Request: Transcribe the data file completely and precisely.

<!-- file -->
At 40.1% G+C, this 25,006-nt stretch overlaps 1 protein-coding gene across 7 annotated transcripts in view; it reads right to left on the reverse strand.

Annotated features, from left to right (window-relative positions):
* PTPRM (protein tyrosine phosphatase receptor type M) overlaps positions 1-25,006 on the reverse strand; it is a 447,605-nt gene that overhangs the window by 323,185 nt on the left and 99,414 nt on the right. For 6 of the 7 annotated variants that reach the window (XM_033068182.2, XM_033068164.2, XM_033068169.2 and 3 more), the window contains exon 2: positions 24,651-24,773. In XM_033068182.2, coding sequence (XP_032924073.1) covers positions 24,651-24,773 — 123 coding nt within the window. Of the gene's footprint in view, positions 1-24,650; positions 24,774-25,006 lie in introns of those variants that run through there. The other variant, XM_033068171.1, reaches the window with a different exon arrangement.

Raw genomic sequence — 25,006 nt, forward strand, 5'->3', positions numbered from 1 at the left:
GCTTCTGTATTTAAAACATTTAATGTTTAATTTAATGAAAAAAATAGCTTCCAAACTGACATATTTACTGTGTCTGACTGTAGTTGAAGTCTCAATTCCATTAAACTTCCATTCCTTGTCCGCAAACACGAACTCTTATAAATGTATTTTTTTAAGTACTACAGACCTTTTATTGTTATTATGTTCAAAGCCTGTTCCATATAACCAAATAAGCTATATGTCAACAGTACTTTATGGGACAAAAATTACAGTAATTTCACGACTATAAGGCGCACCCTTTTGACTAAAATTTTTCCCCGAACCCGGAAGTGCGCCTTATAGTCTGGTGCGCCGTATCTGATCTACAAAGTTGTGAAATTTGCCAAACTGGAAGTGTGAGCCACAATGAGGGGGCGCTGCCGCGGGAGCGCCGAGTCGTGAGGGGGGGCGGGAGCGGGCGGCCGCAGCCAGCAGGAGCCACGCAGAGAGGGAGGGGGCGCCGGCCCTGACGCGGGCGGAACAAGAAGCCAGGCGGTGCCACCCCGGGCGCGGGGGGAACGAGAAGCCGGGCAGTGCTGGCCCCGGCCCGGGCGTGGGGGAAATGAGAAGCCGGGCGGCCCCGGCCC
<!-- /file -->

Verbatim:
At 40.1% G+C, this 25,006-nt stretch overlaps 1 protein-coding gene across 7 annotated transcripts in view; it reads right to left on the reverse strand.

Annotated features, from left to right (window-relative positions):
* PTPRM (protein tyrosine phosphatase receptor type M) overlaps positions 1-25,006 on the reverse strand; it is a 447,605-nt gene that overhangs the window by 323,185 nt on the left and 99,414 nt on the right. For 6 of the 7 annotated variants that reach the window (XM_033068182.2, XM_033068164.2, XM_033068169.2 and 3 more), the window contains exon 2: positions 24,651-24,773. In XM_033068182.2, coding sequence (XP_032924073.1) covers positions 24,651-24,773 — 123 coding nt within the window. Of the gene's footprint in view, positions 1-24,650; positions 24,774-25,006 lie in introns of those variants that run through there. The other variant, XM_033068171.1, reaches the window with a different exon arrangement.

Raw genomic sequence — 25,006 nt, forward strand, 5'->3', positions numbered from 1 at the left:
GCTTCTGTATTTAAAACATTTAATGTTTAATTTAATGAAAAAAATAGCTTCCAAACTGACATATTTACTGTGTCTGACTGTAGTTGAAGTCTCAATTCCATTAAACTTCCATTCCTTGTCCGCAAACACGAACTCTTATAAATGTATTTTTTTAAGTACTACAGACCTTTTATTGTTATTATGTTCAAAGCCTGTTCCATATAACCAAATAAGCTATATGTCAACAGTACTTTATGGGACAAAAATTACAGTAATTTCACGACTATAAGGCGCACCCTTTTGACTAAAATTTTTCCCCGAACCCGGAAGTGCGCCTTATAGTCTGGTGCGCCGTATCTGATCTACAAAGTTGTGAAATTTGCCAAACTGGAAGTGTGAGCCACAATGAGGGGGCGCTGCCGCGGGAGCGCCGAGTCGTGAGGGGGGGCGGGAGCGGGCGGCCGCAGCCAGCAGGAGCCACGCAGAGAGGGAGGGGGCGCCGGCCCTGACGCGGGCGGAACAAGAAGCCAGGCGGTGCCACCCCGGGCGCGGGGGGAACGAGAAGCCGGGCAGTGCTGGCCCCGGCCCGGGCGTGGGGGAAATGAGAAGCCGGGCGGCCCCGGCCC